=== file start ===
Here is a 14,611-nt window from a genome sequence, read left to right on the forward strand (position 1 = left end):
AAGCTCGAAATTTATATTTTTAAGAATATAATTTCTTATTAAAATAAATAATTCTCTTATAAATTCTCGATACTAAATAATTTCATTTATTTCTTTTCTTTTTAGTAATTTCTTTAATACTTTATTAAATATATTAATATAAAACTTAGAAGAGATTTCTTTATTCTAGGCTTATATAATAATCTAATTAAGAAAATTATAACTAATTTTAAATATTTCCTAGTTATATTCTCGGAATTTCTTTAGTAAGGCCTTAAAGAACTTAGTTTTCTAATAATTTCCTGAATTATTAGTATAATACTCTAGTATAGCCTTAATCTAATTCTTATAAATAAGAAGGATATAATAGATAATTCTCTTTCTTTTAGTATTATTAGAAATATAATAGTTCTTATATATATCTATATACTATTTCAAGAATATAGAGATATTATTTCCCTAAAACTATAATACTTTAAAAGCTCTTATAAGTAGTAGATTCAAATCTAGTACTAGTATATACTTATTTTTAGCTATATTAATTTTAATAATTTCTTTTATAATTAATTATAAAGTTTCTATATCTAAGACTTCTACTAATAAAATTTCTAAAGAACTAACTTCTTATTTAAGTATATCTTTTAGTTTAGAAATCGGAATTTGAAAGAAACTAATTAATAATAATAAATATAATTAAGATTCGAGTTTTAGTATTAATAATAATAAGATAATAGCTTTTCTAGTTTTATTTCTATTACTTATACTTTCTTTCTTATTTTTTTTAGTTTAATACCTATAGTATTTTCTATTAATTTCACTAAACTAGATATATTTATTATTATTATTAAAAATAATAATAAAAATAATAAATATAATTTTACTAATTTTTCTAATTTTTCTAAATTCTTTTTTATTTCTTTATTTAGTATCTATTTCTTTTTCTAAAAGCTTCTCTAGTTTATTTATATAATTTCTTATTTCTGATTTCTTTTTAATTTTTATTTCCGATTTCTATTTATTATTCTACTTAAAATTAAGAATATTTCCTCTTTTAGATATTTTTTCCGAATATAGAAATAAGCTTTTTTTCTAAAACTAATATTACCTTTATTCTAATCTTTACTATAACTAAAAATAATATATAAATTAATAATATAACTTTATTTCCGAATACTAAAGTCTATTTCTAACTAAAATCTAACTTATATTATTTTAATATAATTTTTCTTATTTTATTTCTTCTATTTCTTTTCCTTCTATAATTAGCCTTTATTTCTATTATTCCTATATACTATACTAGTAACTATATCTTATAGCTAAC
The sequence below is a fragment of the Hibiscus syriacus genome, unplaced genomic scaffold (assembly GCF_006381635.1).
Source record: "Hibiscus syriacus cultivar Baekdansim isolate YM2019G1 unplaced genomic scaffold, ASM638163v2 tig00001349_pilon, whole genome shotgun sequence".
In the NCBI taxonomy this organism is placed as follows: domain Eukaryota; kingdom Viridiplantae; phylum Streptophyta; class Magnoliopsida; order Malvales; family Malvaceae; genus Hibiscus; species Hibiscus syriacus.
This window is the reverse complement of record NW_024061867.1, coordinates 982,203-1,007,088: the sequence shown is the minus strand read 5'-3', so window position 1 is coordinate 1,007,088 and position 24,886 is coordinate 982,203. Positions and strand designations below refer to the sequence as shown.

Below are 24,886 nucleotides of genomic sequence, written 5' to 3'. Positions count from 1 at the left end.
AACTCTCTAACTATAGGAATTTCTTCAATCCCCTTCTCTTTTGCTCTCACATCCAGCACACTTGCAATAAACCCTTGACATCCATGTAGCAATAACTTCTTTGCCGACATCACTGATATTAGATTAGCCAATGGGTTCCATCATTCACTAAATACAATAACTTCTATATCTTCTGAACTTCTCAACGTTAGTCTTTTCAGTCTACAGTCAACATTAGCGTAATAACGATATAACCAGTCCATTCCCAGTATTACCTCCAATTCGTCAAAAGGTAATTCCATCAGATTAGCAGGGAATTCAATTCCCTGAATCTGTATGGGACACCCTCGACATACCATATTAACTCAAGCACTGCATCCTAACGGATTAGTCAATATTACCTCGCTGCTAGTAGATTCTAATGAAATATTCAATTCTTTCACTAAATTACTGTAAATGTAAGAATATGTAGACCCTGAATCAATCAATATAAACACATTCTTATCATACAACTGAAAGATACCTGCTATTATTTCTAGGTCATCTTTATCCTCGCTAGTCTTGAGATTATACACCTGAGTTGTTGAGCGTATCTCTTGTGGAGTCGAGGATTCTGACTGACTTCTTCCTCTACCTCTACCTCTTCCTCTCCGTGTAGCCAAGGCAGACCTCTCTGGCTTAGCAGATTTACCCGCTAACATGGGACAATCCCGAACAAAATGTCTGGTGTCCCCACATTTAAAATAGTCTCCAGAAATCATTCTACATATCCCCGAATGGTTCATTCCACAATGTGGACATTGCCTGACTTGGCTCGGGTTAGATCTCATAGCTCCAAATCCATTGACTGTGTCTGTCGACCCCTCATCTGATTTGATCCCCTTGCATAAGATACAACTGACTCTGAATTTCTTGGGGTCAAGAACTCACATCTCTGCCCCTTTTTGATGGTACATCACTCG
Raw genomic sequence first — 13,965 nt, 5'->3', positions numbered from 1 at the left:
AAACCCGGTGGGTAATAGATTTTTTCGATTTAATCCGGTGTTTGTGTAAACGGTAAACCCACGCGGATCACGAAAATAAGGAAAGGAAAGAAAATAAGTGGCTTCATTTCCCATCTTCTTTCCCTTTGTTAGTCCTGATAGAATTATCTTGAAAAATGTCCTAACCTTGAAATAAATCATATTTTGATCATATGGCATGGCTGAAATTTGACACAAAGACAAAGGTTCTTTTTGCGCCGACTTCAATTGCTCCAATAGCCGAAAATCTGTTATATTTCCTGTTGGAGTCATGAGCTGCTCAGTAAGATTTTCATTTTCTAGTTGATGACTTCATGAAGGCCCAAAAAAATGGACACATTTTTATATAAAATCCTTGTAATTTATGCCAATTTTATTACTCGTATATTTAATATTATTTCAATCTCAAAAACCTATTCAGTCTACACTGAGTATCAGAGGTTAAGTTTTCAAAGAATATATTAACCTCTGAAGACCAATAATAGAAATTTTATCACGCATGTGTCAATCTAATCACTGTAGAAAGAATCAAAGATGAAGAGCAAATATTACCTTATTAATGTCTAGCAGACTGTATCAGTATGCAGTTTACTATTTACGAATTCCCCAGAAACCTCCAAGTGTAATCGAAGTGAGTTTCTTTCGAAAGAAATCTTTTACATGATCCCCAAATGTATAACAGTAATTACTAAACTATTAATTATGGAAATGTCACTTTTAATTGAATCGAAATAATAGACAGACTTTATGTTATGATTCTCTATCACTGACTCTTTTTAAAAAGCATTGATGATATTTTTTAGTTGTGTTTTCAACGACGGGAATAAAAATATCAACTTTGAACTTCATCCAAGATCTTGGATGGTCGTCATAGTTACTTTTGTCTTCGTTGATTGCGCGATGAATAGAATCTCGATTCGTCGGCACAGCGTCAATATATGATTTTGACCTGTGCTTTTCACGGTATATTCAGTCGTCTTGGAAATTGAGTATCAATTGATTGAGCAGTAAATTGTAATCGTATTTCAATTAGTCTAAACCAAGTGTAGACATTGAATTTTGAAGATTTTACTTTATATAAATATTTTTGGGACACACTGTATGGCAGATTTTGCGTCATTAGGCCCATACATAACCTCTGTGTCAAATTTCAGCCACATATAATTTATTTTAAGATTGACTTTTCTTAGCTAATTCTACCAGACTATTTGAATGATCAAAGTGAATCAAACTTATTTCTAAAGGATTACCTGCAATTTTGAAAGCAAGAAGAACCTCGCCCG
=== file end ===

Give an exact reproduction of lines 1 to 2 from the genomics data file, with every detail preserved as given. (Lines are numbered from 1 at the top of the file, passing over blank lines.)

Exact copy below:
Here is a 14,611-nt window from a genome sequence, read left to right on the forward strand (position 1 = left end):
AAGCTCGAAATTTATATTTTTAAGAATATAATTTCTTATTAAAATAAATAATTCTCTTATAAATTCTCGATACTAAATAATTTCATTTATTTCTTTTCTTTTTAGTAATTTCTTTAATACTTTATTAAATATATTAATATAAAACTTAGAAGAGATTTCTTTATTCTAGGCTTATATAATAATCTAATTAAGAAAATTATAACTAATTTTAAATATTTCCTAGTTATATTCTCGGAATTTCTTTAGTAAGGCCTTAAAGAACTTAGTTTTCTAATAATTTCCTGAATTATTAGTATAATACTCTAGTATAGCCTTAATCTAATTCTTATAAATAAGAAGGATATAATAGATAATTCTCTTTCTTTTAGTATTATTAGAAATATAATAGTTCTTATATATATCTATATACTATTTCAAGAATATAGAGATATTATTTCCCTAAAACTATAATACTTTAAAAGCTCTTATAAGTAGTAGATTCAAATCTAGTACTAGTATATACTTATTTTTAGCTATATTAATTTTAATAATTTCTTTTATAATTAATTATAAAGTTTCTATATCTAAGACTTCTACTAATAAAATTTCTAAAGAACTAACTTCTTATTTAAGTATATCTTTTAGTTTAGAAATCGGAATTTGAAAGAAACTAATTAATAATAATAAATATAATTAAGATTCGAGTTTTAGTATTAATAATAATAAGATAATAGCTTTTCTAGTTTTATTTCTATTACTTATACTTTCTTTCTTATTTTTTTTAGTTTAATACCTATAGTATTTTCTATTAATTTCACTAAACTAGATATATTTATTATTATTATTAAAAATAATAATAAAAATAATAAATATAATTTTACTAATTTTTCTAATTTTTCTAAATTCTTTTTTATTTCTTTATTTAGTATCTATTTCTTTTTCTAAAAGCTTCTCTAGTTTATTTATATAATTTCTTATTTCTGATTTCTTTTTAATTTTTATTTCCGATTTCTATTTATTATTCTACTTAAAATTAAGAATATTTCCTCTTTTAGATATTTTTTCCGAATATAGAAATAAGCTTTTTTTCTAAAACTAATATTACCTTTATTCTAATCTTTACTATAACTAAAAATAATATATAAATTAATAATATAACTTTATTTCCGAATACTAAAGTCTATTTCTAACTAAAATCTAACTTATATTATTTTAATATAATTTTTCTTATTTTATTTCTTCTATTTCTTTTCCTTCTATAATTAGCCTTTATTTCTATTATTCCTATATACTATACTAGTAACTATATCTTATAGCTAAC